The 5-foot-10 shortstop no longer has rookie eligibility, but considering he only has 393 big-league plate appearances under his belt, he sits comfortably on this list. I wrote about him a few weeks ago, noting he could provide sneaky value. However, he was going anywhere between 16th and 20th in fantasy drafts. ESPN had him ranked 22nd. Now, according to NFBC’s average-draft position, Owings is going 15th overall amongst shortstops.
That doesn’t change my opinion about Owings’ core skill set. He could hit 10 homers with 20 stolen bases and a .260-.280 batting average. The R/RBI stats won’t be pretty, but considering the dearth of offense at the shortstop position, getting a 10/20 guy is gold in the later rounds. I like Owings. I think he’ll be underrated in fantasy drafts because he has a low walk rate and owners tend to forget that a low walk rate with a high average isn’t a negative (unless you’re playing in an OBP league, obviously). If he hits his PECOTA projections—.261 average, 11 homers, 12 stolen bases—fantasy owners will be dancing. To put it differently, I think he can be Erick Aybar, circa 2013-2014.
A.J. Pollock, OF, Arizona Diamondbacks
At 27 years old, he doesn’t feel like a post-prospect. The injury last season, though, kept him under the 300 PA mark. He effectively has a season-and-a-half of big-league experience, and the young man is a divisive player. Fantasy owners who don’t care for him see a fourth-outfielder type and point to his 2013 season, in which he hit .269 with eight homers and 12 stolen bases. Those who believe in Pollock, however, look to his blistering start to 2014 and his .302/.353/.498 slash line.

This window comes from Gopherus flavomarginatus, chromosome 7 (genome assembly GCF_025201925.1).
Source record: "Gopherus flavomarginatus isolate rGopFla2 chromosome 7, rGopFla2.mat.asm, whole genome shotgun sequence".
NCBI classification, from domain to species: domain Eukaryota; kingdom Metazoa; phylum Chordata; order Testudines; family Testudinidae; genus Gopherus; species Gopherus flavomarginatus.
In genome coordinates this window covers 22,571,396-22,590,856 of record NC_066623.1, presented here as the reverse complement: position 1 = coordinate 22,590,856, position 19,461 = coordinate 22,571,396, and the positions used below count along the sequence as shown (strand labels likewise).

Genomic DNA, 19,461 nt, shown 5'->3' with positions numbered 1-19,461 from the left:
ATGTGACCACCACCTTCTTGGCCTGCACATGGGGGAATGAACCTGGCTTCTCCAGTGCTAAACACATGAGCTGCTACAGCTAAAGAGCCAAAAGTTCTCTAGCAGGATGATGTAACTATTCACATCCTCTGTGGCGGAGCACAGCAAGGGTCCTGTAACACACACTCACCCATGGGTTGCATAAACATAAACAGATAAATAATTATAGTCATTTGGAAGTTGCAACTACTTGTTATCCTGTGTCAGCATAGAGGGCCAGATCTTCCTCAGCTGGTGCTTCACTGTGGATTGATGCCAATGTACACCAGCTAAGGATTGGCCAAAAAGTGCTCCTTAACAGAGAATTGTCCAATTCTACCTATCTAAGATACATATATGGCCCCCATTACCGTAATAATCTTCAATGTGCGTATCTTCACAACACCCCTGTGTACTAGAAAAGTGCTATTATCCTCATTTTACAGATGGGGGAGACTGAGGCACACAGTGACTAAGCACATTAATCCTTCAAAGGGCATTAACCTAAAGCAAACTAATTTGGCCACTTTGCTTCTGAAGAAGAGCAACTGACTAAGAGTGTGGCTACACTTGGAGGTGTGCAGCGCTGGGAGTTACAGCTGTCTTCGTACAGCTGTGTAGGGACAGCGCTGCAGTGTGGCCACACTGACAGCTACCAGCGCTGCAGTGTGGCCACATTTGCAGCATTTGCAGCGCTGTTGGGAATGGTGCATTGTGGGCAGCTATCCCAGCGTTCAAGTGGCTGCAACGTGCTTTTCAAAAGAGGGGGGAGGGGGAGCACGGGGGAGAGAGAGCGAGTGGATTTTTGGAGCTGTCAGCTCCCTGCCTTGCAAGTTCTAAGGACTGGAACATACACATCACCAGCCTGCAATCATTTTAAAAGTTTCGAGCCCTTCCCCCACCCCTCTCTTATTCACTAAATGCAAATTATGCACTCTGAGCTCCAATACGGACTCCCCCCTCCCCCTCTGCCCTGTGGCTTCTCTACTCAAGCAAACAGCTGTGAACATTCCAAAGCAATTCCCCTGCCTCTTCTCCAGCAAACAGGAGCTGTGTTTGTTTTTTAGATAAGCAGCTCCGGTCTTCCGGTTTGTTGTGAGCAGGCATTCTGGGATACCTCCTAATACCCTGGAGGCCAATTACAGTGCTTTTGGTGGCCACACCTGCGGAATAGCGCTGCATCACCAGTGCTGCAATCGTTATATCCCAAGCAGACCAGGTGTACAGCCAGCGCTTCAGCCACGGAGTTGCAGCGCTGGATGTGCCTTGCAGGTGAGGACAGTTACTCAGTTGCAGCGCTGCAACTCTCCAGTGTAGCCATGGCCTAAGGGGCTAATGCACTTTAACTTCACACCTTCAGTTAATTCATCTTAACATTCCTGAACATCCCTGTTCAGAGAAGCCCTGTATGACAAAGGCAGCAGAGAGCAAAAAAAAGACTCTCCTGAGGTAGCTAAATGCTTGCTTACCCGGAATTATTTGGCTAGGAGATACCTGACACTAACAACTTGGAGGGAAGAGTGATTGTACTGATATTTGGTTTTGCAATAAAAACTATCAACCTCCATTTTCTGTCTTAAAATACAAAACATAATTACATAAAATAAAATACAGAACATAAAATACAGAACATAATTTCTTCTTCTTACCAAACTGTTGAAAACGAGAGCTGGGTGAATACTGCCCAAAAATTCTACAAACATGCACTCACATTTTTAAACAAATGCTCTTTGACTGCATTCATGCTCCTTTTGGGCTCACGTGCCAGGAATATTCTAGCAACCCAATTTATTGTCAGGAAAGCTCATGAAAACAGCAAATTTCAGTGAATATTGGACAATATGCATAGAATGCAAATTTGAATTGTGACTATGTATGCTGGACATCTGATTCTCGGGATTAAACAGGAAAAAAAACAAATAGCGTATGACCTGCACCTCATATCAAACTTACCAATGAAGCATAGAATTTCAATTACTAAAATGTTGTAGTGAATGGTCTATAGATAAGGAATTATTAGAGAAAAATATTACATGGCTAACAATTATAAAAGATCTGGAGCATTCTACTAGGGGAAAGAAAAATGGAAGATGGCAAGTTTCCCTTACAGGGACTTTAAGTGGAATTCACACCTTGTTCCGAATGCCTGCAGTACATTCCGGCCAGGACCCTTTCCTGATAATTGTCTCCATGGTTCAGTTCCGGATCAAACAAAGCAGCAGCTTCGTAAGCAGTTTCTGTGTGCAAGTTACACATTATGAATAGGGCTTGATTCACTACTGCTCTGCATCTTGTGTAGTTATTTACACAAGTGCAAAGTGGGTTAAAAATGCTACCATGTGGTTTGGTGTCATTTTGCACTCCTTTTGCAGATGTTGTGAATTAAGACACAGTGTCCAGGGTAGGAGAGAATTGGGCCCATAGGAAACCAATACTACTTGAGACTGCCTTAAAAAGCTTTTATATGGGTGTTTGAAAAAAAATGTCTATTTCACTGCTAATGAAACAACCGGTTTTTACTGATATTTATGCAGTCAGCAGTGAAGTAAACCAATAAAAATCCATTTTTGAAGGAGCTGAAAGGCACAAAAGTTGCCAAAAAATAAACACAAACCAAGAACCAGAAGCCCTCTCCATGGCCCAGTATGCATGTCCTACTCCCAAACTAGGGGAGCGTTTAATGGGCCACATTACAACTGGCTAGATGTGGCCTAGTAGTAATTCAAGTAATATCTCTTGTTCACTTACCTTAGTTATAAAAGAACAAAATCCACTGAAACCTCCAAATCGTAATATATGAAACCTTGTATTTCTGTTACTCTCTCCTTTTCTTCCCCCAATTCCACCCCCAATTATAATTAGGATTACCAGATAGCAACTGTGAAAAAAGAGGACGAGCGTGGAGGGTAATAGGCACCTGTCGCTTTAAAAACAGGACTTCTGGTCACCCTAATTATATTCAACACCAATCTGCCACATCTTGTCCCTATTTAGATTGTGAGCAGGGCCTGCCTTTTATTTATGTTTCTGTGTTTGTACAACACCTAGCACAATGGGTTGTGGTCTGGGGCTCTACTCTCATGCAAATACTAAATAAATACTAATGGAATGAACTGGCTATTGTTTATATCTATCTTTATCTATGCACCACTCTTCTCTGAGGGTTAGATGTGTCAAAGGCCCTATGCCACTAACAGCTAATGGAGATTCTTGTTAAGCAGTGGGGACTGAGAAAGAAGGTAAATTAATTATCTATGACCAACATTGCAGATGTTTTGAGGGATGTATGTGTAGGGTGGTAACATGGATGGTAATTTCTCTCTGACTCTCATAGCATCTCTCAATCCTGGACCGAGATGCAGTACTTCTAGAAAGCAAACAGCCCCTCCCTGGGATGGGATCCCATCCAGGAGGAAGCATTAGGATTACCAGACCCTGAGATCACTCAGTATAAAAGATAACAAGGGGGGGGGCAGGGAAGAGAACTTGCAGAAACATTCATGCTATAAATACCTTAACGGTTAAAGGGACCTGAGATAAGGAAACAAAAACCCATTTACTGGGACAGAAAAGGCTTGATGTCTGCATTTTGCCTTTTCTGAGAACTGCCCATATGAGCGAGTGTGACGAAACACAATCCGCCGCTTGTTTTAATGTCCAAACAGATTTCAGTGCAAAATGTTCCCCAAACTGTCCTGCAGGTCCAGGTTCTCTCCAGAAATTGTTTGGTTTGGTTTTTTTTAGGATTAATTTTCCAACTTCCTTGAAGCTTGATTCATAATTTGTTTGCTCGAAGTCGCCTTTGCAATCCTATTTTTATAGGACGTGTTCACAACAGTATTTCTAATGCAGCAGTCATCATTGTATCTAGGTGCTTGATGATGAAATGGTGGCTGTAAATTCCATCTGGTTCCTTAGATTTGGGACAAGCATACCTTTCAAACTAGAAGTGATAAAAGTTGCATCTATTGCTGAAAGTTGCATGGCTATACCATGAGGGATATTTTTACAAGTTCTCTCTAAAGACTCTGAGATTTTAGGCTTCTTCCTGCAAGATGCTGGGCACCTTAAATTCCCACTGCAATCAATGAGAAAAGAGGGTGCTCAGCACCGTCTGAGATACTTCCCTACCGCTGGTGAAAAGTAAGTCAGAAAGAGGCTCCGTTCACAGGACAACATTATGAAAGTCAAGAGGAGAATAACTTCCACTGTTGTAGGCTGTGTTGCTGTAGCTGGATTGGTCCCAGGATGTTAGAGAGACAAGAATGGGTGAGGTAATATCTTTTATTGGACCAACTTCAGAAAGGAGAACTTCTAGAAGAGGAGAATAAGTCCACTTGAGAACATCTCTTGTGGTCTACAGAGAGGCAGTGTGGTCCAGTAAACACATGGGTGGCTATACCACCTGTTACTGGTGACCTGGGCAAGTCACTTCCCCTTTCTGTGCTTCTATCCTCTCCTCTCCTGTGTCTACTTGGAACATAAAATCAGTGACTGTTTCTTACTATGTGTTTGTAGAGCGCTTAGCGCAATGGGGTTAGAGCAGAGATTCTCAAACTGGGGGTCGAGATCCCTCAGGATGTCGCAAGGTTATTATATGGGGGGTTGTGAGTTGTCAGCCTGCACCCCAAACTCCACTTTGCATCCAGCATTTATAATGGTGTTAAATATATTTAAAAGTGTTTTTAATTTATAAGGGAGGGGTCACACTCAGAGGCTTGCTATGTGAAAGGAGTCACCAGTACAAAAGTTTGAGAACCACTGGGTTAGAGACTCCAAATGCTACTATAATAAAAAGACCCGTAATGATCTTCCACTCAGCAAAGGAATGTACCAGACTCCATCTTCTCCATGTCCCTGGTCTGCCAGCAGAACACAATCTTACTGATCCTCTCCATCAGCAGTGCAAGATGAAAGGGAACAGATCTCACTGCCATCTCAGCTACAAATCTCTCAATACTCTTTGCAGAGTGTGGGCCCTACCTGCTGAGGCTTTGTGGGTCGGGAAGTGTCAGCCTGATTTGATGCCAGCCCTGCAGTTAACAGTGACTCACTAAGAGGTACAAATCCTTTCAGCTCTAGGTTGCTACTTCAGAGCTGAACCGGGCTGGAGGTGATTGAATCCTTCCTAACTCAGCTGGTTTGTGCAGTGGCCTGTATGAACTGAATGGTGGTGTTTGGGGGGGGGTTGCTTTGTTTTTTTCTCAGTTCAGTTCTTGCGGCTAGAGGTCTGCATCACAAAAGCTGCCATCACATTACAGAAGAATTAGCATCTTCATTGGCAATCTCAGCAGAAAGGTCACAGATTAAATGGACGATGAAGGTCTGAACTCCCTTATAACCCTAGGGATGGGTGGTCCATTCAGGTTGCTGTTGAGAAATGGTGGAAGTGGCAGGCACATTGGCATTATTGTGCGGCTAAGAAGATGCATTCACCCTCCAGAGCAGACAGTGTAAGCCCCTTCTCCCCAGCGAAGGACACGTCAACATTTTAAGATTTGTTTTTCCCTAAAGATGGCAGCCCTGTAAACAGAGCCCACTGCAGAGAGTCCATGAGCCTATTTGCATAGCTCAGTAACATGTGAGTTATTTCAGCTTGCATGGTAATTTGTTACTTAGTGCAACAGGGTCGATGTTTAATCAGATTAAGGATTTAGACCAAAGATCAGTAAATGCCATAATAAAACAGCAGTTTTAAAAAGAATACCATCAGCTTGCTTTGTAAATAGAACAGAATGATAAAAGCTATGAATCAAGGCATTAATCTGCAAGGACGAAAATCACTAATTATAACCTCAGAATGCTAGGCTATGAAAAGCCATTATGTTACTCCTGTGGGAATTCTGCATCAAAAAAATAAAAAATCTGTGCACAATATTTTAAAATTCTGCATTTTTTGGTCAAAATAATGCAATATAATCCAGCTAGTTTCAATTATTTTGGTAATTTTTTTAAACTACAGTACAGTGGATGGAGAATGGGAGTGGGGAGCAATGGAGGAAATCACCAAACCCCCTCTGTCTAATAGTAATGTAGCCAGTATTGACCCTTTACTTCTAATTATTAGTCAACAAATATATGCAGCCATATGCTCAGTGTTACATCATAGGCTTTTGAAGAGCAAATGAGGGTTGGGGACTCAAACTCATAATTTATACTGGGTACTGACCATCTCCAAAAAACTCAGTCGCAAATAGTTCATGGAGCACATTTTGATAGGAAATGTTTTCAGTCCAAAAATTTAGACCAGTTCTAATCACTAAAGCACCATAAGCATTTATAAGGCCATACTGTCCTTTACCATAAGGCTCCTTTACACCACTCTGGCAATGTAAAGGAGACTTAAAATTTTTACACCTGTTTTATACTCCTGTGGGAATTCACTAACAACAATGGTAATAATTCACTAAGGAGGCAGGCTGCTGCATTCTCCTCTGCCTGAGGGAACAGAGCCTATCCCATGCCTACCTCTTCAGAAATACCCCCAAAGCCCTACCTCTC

Which one is it?
I believe Pollock is more the player he was in 2013 for two reasons: (1) the power appears likely to regress, and (2) his .302 batting average was bolstered by a .344 BABIP. His ground-ball rate hovers around the 50 percent mark, and he’s not much of a line-drive hitter. Furthermore, his average-batted ball distance ranked 146th in the league in 2014, which is actually lower than his 142nd-place ranking in 2013. Neither of those suggest his lack of line drives hides a strong fly-ball distance.
He’s a solid hitter. He doesn’t swing-and-miss too often, nor does he chance many bad pitches. The walk rate is acceptable. Pollock will also steal double-digit bases, which is obviously helpful in fantasy leagues. It’s just important that fantasy owners aren’t expecting more than what Pollock can provide. He’s currently going just behind Melky Cabrera and Wil Myers in drafts. There’s a large gap between Cabrera/Myers and Pollock for me.
Mejia has been on the prospecting scene for ages, but injuries have largely kept him from getting a chance at the major-league level. He finally cracked the 50-inning plateau last year. He saved 28 games, struck out more than a batter per inning, and posted a decent 3.65 ERA. Not to mention his hair is elite on its own.
Two questions surround Mejia this season: (1) will he close, and if so, (2) can he throw enough strikes to be more than a back-end closing option for fantasy owners.
The closing question is hard for obvious reasons. The team has suggested Bobby Parnell is the leading candidate and it’s his job to lost this spring. That doesn’t bode well, especially in a bullpen that possesses other closing options, such as Vic Black and Jeurys Familia. If he does close, though, he’s a bottom tier closer. He walks too many batters and doesn’t back it up with an elite strikeout rate. The 23.5 percent strikeout rate is nice, but his 10.7 swinging-strike rate is marginally better than the 10.5 percent league-average mark. Mejia isn’t a reliever to anchor a fantasy pitching staff. If one projected a quarter of the league’s closers to lose their jobs by the end of the year, Mejia would be one of the first I would point to.
To be anything more than a back-end closing option, a guy has to do something special. He doesn’t limit runs, miss enough bats, or avoid the free passes enough to be special. Fantasy teams need elite relievers. I’m afraid he’s just a late-round flyer for those owners chasing saves.